You might imagine that pro-capitalism, free-market folk like me would just love what Elon Musk has done in the past couple of decades but you’d be wrong. I enjoy his entrepreneurial spirit and success, founding company (zip2) after company (PayPal) after company (The Boring Co.) and turning them into properties worth billions and then moving along to the next new thing. Props and kudos to this son of South Africa and prototype for “Iron Man.” You got those parts right.

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Former Speaker of the House Newt Gingrich introduces Republican presidential candidate Donald Trump during a campaign rally in Fort Myers, Fla., on Sept. 19, 2016. (Associated Press) **FILE**

Gingrich goes there -- compares FBI's raid of Cohen to Nazis

- The Washington Times

Newt Gingrich, former speaker of the House, ripped into the FBI for its raid on President Donald Trump's personal attorney, Michael Cohen, comparing the federal action to the Nazi regime. And insofar as the rather ridiculous raids on Cohen's files go -- he's got a bit of a point. These are moves that ring more of Gestapo, less of constitutional America -- more of police state, less of republic, land of the law.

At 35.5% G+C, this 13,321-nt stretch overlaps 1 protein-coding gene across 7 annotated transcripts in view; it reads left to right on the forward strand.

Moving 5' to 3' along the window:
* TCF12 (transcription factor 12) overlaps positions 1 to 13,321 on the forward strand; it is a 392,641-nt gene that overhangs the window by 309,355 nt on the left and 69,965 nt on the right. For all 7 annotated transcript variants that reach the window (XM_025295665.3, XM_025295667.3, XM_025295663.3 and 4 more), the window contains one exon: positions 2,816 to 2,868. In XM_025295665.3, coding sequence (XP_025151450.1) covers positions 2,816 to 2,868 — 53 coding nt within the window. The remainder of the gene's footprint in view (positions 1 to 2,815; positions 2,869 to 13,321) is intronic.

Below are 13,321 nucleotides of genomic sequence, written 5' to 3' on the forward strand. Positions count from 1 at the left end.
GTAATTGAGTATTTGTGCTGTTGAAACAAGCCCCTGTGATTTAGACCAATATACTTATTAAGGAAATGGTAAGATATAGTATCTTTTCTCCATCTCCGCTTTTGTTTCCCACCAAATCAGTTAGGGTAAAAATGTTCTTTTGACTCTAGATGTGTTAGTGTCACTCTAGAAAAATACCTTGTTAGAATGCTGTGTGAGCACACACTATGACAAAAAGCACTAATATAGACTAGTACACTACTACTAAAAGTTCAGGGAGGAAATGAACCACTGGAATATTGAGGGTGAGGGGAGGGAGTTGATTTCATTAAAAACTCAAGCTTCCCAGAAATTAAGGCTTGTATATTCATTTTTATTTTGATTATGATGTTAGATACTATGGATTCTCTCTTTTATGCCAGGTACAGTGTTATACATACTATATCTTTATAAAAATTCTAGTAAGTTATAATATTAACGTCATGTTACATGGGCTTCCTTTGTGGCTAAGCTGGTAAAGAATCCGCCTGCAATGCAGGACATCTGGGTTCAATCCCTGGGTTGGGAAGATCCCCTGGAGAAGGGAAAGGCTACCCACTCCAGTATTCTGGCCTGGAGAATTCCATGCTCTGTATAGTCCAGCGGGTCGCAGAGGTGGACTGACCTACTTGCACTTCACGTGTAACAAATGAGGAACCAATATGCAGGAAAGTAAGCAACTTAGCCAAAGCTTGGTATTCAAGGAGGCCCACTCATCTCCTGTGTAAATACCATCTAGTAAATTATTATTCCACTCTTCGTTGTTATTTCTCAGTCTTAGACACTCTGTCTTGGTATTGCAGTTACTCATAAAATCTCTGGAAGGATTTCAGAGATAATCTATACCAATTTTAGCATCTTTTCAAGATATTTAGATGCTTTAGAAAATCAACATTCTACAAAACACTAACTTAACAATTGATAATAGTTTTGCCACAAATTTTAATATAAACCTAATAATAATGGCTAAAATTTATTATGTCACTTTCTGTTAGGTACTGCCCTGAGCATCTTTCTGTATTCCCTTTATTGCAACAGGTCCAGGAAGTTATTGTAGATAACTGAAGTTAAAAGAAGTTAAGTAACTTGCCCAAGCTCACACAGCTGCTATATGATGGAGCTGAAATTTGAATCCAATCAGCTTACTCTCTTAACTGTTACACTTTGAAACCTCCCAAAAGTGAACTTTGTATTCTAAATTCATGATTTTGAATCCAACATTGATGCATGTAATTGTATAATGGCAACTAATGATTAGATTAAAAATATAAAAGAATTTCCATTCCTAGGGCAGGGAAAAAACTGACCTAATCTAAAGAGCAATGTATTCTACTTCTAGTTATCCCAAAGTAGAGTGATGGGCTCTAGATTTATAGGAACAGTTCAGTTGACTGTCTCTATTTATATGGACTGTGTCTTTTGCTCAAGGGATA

Former FBI Director James Comey smiles during a Senate Intelligence Committee hearing on Capitol Hill, Thursday, June 8, 2017, in Washington. (AP Photo/Andrew Harnik)

Lanny Davis: I would've advised President Hillary to fire Comey

- The Washington Times

President Trump's dismissal of James Comey (based on the recommendation of Deputy Attorney General Rod Rosenstein) caused a firestorm in Washington and eventually triggered the naming appointment of Robert Mueller as Special Counsel to investigate allegations of collusion between the Trump campaign and Russians to meddle in the 2016 election. But, according to a close Hillary Clinton confidante, had she won the election, she would have possibly fired Comey as well... and for the exact same reason.

Civil liberties lawyer and prominent liberal Alan Dershowitz on Monday blasted the left for its continued speculation about President Trump's mental stability. (Fox News)

Searching and seizing

'The right of the people to be secure in their persons, houses, papers, and effects, against unreasonable searches and seizures, shall not be violated, and no warrants shall issue, but upon probable cause, supported by oath or affirmation, and particularly describing the place to be searched, and the persons or things to be seized." — Fourth Amendment to the U.S. Constitution

Swamp Cannon Illustration by Greg Groesch/The Washington Times